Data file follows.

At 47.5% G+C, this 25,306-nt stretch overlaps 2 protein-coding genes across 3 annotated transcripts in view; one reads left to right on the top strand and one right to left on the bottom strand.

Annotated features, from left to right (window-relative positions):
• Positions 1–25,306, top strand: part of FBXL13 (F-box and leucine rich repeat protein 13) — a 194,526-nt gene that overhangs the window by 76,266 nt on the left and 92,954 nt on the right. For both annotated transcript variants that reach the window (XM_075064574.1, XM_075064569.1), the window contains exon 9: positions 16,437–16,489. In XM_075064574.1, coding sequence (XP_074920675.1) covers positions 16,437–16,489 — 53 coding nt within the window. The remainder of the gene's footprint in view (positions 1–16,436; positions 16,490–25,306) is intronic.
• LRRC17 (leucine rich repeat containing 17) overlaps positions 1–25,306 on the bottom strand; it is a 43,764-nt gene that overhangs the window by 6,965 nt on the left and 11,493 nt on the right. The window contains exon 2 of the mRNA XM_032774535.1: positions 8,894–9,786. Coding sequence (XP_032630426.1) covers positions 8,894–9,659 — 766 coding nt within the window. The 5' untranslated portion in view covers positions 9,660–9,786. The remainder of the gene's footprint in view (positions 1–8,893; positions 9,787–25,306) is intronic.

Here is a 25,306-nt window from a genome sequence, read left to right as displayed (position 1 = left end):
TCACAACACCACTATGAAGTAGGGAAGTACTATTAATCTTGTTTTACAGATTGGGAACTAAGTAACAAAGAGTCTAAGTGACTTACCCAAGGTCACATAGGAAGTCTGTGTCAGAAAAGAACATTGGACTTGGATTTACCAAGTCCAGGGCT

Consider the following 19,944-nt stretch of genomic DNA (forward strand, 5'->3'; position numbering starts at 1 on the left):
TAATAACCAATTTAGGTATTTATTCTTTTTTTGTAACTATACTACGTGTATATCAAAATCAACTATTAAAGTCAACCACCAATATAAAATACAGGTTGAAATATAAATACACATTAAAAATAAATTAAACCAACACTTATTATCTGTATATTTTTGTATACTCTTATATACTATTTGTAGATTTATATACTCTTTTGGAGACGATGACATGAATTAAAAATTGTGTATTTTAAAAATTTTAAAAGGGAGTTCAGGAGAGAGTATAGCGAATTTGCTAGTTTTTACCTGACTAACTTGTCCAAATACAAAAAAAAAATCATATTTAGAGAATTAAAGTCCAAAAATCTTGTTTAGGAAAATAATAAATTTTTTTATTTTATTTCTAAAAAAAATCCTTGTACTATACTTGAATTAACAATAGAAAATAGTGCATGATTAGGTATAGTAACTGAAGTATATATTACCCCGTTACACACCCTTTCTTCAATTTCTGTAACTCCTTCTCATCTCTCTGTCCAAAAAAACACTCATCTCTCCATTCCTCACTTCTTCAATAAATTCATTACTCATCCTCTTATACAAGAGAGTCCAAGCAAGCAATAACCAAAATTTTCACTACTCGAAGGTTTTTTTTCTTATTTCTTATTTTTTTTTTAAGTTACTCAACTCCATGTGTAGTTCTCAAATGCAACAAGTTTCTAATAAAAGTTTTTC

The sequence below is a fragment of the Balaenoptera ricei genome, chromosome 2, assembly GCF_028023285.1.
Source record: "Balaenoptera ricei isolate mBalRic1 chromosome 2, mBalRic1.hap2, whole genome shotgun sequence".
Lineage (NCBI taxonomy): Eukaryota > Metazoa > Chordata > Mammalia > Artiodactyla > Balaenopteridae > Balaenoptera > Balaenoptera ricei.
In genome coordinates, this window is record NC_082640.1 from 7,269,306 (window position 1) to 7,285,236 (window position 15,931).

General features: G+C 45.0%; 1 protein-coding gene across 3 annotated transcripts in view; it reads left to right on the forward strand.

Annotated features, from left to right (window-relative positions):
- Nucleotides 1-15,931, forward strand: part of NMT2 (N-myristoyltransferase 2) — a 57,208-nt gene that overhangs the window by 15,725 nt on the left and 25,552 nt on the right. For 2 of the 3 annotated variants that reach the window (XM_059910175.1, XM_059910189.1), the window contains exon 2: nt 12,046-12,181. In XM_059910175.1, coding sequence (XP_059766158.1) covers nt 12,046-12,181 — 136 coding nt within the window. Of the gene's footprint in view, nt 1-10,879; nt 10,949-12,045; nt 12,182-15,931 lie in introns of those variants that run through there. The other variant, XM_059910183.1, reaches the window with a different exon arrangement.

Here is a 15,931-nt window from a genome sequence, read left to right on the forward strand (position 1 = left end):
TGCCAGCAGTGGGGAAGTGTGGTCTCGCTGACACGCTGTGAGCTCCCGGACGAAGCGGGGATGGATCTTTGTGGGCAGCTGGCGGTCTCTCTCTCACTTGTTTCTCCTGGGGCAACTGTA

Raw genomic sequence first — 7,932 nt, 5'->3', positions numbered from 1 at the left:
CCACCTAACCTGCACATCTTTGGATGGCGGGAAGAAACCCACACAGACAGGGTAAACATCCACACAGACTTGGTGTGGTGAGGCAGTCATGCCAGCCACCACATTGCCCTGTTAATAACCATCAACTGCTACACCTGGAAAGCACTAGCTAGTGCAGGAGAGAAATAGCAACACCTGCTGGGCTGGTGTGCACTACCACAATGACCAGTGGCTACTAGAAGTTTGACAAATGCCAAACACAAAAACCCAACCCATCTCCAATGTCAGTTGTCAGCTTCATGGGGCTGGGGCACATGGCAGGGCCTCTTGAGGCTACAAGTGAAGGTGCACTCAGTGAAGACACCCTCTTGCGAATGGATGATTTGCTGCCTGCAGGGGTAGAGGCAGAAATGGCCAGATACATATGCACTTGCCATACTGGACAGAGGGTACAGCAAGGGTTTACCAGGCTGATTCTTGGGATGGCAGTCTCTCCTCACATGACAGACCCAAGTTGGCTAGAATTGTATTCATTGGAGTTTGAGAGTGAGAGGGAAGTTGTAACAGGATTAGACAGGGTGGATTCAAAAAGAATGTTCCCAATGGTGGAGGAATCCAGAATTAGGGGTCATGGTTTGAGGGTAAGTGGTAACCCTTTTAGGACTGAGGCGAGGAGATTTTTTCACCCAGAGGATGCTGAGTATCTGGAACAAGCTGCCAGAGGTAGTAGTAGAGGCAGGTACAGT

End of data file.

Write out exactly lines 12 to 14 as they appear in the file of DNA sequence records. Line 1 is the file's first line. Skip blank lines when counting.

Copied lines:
In genome coordinates, this window is record NC_082640.1 from 7,269,306 (window position 1) to 7,285,236 (window position 15,931).

General features: G+C 45.0%; 1 protein-coding gene across 3 annotated transcripts in view; it reads left to right on the forward strand.

Annotated features, from left to right (window-relative positions):